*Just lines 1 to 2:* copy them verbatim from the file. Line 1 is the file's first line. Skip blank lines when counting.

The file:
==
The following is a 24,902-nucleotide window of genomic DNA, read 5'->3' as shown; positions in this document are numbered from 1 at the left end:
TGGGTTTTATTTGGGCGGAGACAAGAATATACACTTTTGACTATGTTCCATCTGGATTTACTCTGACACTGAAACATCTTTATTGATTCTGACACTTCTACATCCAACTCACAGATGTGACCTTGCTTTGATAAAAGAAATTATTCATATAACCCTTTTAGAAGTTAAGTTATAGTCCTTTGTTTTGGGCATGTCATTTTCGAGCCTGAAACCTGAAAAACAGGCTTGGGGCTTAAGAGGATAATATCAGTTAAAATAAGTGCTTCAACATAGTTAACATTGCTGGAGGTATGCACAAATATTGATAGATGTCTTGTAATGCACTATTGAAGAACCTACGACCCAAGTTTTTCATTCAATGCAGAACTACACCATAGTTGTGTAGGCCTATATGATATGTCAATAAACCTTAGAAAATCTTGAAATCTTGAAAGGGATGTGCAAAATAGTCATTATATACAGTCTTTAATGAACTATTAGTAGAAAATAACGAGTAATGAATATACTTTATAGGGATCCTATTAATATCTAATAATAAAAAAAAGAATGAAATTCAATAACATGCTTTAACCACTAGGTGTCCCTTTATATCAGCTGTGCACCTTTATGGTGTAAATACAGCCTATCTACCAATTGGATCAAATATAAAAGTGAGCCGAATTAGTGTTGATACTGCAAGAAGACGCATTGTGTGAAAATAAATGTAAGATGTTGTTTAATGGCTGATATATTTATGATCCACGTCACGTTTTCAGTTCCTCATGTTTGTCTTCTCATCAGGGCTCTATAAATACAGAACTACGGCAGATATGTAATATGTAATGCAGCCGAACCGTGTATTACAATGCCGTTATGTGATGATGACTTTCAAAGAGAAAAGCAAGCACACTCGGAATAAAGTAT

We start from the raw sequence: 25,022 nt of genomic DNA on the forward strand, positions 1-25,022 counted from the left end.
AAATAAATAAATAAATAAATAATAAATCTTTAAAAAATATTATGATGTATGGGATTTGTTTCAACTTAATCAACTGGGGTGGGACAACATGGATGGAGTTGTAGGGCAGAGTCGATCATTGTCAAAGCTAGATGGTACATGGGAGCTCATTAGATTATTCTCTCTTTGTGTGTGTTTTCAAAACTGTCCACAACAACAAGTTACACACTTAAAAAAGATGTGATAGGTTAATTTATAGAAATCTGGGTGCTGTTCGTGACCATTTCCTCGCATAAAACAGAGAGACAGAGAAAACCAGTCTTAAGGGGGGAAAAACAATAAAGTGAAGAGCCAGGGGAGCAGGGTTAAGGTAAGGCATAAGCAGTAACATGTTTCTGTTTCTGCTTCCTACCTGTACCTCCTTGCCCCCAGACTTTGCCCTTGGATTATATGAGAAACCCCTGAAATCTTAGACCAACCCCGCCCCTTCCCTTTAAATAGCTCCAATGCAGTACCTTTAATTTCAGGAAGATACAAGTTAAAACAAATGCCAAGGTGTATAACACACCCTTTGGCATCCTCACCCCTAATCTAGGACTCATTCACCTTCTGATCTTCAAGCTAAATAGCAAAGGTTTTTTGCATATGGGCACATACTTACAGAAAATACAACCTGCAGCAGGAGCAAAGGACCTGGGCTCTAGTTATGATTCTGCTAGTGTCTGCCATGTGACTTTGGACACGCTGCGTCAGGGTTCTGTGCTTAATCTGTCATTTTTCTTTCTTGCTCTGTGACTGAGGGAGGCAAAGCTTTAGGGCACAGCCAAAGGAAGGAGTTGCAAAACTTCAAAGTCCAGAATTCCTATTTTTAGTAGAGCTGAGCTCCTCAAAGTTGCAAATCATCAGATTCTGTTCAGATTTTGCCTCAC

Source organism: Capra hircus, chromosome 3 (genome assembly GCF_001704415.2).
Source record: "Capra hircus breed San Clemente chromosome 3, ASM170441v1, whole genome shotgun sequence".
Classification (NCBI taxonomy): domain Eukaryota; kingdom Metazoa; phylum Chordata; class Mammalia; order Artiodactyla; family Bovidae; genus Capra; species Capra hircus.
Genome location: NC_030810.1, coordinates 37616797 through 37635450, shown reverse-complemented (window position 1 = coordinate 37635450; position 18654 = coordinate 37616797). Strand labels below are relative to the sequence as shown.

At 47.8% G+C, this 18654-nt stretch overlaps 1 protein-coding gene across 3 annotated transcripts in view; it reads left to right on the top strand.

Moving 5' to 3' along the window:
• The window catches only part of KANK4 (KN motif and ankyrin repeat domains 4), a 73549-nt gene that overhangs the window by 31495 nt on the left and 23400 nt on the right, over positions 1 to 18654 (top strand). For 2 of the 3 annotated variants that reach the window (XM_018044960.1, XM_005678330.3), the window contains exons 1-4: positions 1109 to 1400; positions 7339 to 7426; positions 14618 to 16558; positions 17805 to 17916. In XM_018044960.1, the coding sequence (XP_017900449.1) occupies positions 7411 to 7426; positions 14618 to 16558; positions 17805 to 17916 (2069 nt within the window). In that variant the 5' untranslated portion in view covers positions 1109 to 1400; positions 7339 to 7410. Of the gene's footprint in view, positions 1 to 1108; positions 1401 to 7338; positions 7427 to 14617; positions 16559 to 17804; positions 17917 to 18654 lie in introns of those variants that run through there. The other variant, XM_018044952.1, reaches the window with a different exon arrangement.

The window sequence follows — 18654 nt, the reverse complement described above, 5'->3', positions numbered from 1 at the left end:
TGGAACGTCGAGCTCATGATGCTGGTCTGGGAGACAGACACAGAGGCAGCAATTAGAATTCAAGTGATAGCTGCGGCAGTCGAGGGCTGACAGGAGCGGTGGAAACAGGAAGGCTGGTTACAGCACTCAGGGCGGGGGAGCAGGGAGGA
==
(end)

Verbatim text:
The following is a 24,902-nucleotide window of genomic DNA, read 5'->3' as shown; positions in this document are numbered from 1 at the left end:
TGGGTTTTATTTGGGCGGAGACAAGAATATACACTTTTGACTATGTTCCATCTGGATTTACTCTGACACTGAAACATCTTTATTGATTCTGACACTTCTACATCCAACTCACAGATGTGACCTTGCTTTGATAAAAGAAATTATTCATATAACCCTTTTAGAAGTTAAGTTATAGTCCTTTGTTTTGGGCATGTCATTTTCGAGCCTGAAACCTGAAAAACAGGCTTGGGGCTTAAGAGGATAATATCAGTTAAAATAAGTGCTTCAACATAGTTAACATTGCTGGAGGTATGCACAAATATTGATAGATGTCTTGTAATGCACTATTGAAGAACCTACGACCCAAGTTTTTCATTCAATGCAGAACTACACCATAGTTGTGTAGGCCTATATGATATGTCAATAAACCTTAGAAAATCTTGAAATCTTGAAAGGGATGTGCAAAATAGTCATTATATACAGTCTTTAATGAACTATTAGTAGAAAATAACGAGTAATGAATATACTTTATAGGGATCCTATTAATATCTAATAATAAAAAAAAGAATGAAATTCAATAACATGCTTTAACCACTAGGTGTCCCTTTATATCAGCTGTGCACCTTTATGGTGTAAATACAGCCTATCTACCAATTGGATCAAATATAAAAGTGAGCCGAATTAGTGTTGATACTGCAAGAAGACGCATTGTGTGAAAATAAATGTAAGATGTTGTTTAATGGCTGATATATTTATGATCCACGTCACGTTTTCAGTTCCTCATGTTTGTCTTCTCATCAGGGCTCTATAAATACAGAACTACGGCAGATATGTAATATGTAATGCAGCCGAACCGTGTATTACAATGCCGTTATGTGATGATGACTTTCAAAGAGAAAAGCAAGCACACTCGGAATAAAGTAT